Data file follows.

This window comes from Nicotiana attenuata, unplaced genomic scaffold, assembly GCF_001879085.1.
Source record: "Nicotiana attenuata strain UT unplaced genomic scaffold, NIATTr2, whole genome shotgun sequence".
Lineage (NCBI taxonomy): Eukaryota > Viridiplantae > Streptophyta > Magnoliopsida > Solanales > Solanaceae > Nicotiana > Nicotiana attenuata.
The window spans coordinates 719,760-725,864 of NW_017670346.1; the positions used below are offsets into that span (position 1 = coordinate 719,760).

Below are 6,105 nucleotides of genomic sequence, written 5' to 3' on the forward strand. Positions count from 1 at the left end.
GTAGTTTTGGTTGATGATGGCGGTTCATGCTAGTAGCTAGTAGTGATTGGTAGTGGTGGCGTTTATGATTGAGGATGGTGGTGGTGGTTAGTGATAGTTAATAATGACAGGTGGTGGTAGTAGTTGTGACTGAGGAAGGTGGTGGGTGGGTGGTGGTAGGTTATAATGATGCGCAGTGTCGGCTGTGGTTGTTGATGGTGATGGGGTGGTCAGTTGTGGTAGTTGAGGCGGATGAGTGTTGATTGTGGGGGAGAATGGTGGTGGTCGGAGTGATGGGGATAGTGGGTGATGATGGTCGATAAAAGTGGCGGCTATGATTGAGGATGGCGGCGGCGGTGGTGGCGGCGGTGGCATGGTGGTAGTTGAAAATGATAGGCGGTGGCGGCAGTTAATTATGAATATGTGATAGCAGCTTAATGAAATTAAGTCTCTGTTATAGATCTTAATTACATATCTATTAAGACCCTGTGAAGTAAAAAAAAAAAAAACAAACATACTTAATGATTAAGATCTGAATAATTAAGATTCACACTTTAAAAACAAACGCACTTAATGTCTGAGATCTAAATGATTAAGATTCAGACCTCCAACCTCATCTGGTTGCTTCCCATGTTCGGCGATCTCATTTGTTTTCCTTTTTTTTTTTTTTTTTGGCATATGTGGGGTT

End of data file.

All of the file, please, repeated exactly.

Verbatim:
This window comes from Nicotiana attenuata, unplaced genomic scaffold, assembly GCF_001879085.1.
Source record: "Nicotiana attenuata strain UT unplaced genomic scaffold, NIATTr2, whole genome shotgun sequence".
Lineage (NCBI taxonomy): Eukaryota > Viridiplantae > Streptophyta > Magnoliopsida > Solanales > Solanaceae > Nicotiana > Nicotiana attenuata.
The window spans coordinates 719,760-725,864 of NW_017670346.1; the positions used below are offsets into that span (position 1 = coordinate 719,760).

Below are 6,105 nucleotides of genomic sequence, written 5' to 3' on the forward strand. Positions count from 1 at the left end.
GTAGTTTTGGTTGATGATGGCGGTTCATGCTAGTAGCTAGTAGTGATTGGTAGTGGTGGCGTTTATGATTGAGGATGGTGGTGGTGGTTAGTGATAGTTAATAATGACAGGTGGTGGTAGTAGTTGTGACTGAGGAAGGTGGTGGGTGGGTGGTGGTAGGTTATAATGATGCGCAGTGTCGGCTGTGGTTGTTGATGGTGATGGGGTGGTCAGTTGTGGTAGTTGAGGCGGATGAGTGTTGATTGTGGGGGAGAATGGTGGTGGTCGGAGTGATGGGGATAGTGGGTGATGATGGTCGATAAAAGTGGCGGCTATGATTGAGGATGGCGGCGGCGGTGGTGGCGGCGGTGGCATGGTGGTAGTTGAAAATGATAGGCGGTGGCGGCAGTTAATTATGAATATGTGATAGCAGCTTAATGAAATTAAGTCTCTGTTATAGATCTTAATTACATATCTATTAAGACCCTGTGAAGTAAAAAAAAAAAAAACAAACATACTTAATGATTAAGATCTGAATAATTAAGATTCACACTTTAAAAACAAACGCACTTAATGTCTGAGATCTAAATGATTAAGATTCAGACCTCCAACCTCATCTGGTTGCTTCCCATGTTCGGCGATCTCATTTGTTTTCCTTTTTTTTTTTTTTTTTGGCATATGTGGGGTT